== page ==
tmux maintains a stack of paste buffers for each session. Up to the value of the buffer-limit option are kept; when a new buffer is added, the buffer at the bottom of the stack is removed. Buffers may be added using copy-mode or the set-buffer command, and pasted into a window using the paste-buffer command.

A configurable history buffer is also maintained for each window. By default, up to 2000 lines are kept; this can be altered with the history-limit option (see the set-option command above).

The buffer commands are as follows:

choose-buffer [-t target-window ] [template ]
Put a window into buffer choice mode, where a buffer may be chosen interactively from a list. After a buffer is selected, `%%' is replaced by the buffer index in template and the result executed as a command. If template is not given, "paste-buffer -b '%%'" is used. This command works only from inside .
clear-history [-t target-pane ]
Remove and free the history for the specified pane.
copy-buffer [-a src-index ] [-b dst-index ] [-s src-session ] [-t dst-session ]
Copy a session paste buffer to another session. If no sessions are specified, the current one is used instead.
delete-buffer [-b buffer-index ] [-t target-session ]
Delete the buffer at buffer-index or the top buffer if not specified.
list-buffers [-t target-session ]
List the buffers in the given session.
load-buffer [-b buffer-index ] [-t target-session ] path
Load the contents of the specified paste buffer from path
paste-buffer [-dr ] [-b buffer-index ] [-s separator ] [-t target-pane ]
Insert the contents of a paste buffer into the specified pane. If not specified, paste into the current one. With -d also delete the paste buffer from the stack. When output, any linefeed (LF) characters in the paste buffer are replaced with a separator, by default carriage return (CR). A custom separator may be specified using the -s flag. The -r flag means to do no replacement (equivalent to a separator of LF).
save-buffer [-a ] [-b buffer-index ] [-t target-session ] path
Save the contents of the specified paste buffer to path The -a option appends to rather than overwriting the file.
set-buffer [-b buffer-index ] [-t target-session ] data
Set the contents of the specified buffer to data
show-buffer [-b buffer-index ] [-t target-session ]
Display the contents of the specified buffer.


Miscellaneous commands are as follows:

clock-mode [-t target-pane ]
Display a large clock.
if-shell shell-command command
Execute command if shell-command returns success.
Lock each client individually by running the command specified by the lock-command option.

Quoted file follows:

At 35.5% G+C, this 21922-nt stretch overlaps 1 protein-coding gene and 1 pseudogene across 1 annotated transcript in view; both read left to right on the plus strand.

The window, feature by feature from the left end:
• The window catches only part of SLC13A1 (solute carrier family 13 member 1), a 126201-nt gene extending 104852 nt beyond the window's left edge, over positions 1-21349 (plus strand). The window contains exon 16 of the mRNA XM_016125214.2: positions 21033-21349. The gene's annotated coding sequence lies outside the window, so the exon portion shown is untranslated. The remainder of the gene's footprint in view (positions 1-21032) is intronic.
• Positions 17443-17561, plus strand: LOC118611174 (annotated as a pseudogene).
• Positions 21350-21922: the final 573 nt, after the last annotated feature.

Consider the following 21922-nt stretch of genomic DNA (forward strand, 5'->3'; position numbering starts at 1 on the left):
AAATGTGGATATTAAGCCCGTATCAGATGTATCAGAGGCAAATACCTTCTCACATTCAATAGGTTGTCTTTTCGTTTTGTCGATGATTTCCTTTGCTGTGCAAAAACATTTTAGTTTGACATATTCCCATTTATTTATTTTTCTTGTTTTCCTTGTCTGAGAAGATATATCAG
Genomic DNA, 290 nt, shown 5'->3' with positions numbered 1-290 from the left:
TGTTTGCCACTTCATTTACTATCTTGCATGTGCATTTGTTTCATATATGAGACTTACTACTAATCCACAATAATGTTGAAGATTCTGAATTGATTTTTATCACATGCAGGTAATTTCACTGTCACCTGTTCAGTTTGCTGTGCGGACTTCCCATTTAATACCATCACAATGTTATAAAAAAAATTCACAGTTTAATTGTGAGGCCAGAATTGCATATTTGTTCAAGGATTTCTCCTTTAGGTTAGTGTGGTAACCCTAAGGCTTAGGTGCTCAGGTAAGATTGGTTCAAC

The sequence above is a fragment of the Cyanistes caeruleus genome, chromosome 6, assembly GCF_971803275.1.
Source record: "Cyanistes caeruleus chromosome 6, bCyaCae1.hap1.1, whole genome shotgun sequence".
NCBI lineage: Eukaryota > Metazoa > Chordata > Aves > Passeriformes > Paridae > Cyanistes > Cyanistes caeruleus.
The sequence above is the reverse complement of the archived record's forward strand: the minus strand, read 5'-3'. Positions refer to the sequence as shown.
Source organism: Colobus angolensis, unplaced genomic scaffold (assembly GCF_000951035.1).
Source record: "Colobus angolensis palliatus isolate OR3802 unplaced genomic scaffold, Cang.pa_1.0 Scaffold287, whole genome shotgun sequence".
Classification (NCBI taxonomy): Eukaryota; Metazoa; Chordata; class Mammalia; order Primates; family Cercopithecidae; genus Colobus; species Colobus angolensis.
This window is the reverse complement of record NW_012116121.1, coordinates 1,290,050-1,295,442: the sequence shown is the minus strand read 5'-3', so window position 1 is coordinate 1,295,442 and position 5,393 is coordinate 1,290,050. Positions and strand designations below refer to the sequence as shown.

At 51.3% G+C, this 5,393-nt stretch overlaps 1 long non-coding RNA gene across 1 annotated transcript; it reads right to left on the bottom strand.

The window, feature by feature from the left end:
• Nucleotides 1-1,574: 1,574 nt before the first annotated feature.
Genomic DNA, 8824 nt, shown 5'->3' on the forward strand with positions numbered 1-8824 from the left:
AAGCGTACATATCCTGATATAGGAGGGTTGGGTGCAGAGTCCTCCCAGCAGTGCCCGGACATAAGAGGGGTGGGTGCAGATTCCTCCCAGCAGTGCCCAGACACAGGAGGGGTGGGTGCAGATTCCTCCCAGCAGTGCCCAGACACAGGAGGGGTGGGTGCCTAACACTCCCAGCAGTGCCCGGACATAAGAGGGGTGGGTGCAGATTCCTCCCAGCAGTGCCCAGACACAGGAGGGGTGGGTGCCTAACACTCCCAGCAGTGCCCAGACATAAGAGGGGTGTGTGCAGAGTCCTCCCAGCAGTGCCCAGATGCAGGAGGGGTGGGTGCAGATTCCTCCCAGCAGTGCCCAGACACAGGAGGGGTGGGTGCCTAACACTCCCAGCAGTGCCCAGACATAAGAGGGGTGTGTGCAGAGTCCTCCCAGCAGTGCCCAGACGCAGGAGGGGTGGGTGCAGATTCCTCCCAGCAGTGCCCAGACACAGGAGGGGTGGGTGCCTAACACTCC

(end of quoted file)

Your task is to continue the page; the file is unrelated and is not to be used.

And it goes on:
run-shell shell-command
Execute shell-command in the background without creating a window. After it finishes, any output to stdout is displayed in copy mode. If the command doesn't return success, the exit status is also displayed.
Show server information and terminal details.


Default tmux configuration file.
System-wide configuration file.


To create a new tmux session running vi(1):
$ tmux new-session vi

Most commands have a shorter form, known as an alias. For new-session, this is new

$ tmux new vi

Alternatively, the shortest unambiguous form of a command is accepted. If there are several options, they are listed:

 $ tmux n
 ambiguous command: n, could be: new-session, new-window, next-window

Within an active session, a new window may be created by typing `C-b' c (Ctrl followed by the `b' key followed by the `c' key).

Windows may be navigated with: `C-b' 0 (to select window 0), `C-b' 1 (to select window 1), and so on; `C-b' n to select the next window; and `C-b' p to select the previous window.

A session may be detached using `C-b' d (or by an external event such as ssh(1) disconnection) and reattached with:

$ tmux attach-session

Typing `C-b' ? lists the current key bindings in the current window; up and down may be used to navigate the list or `q' to exit from it.

Commands to be run when the tmux server is started may be placed in the ~/.tmux.conf configuration file. Common examples include:

Changing the default prefix key:

 set-option -g prefix C-a
 unbind-key C-b
 bind-key C-a send-prefix

Turning the status line off, or changing its colour:

 set-option -g status off
 set-option -g status-bg blue

Setting other options, such as the default command, or locking after 30 minutes of inactivity:

 set-option -g default-command "exec /bin/ksh"
 set-option -g lock-after-time 1800

Creating new key bindings:

 bind-key b set-option status
 bind-key / command-prompt "split-window 'exec man %%'"
 bind-key S command-prompt "new-window -n %1 'ssh %1'"




An Nicholas Marriott Aq
Mes mots feront fortune, moi pas.
-+- Jules Renard -+-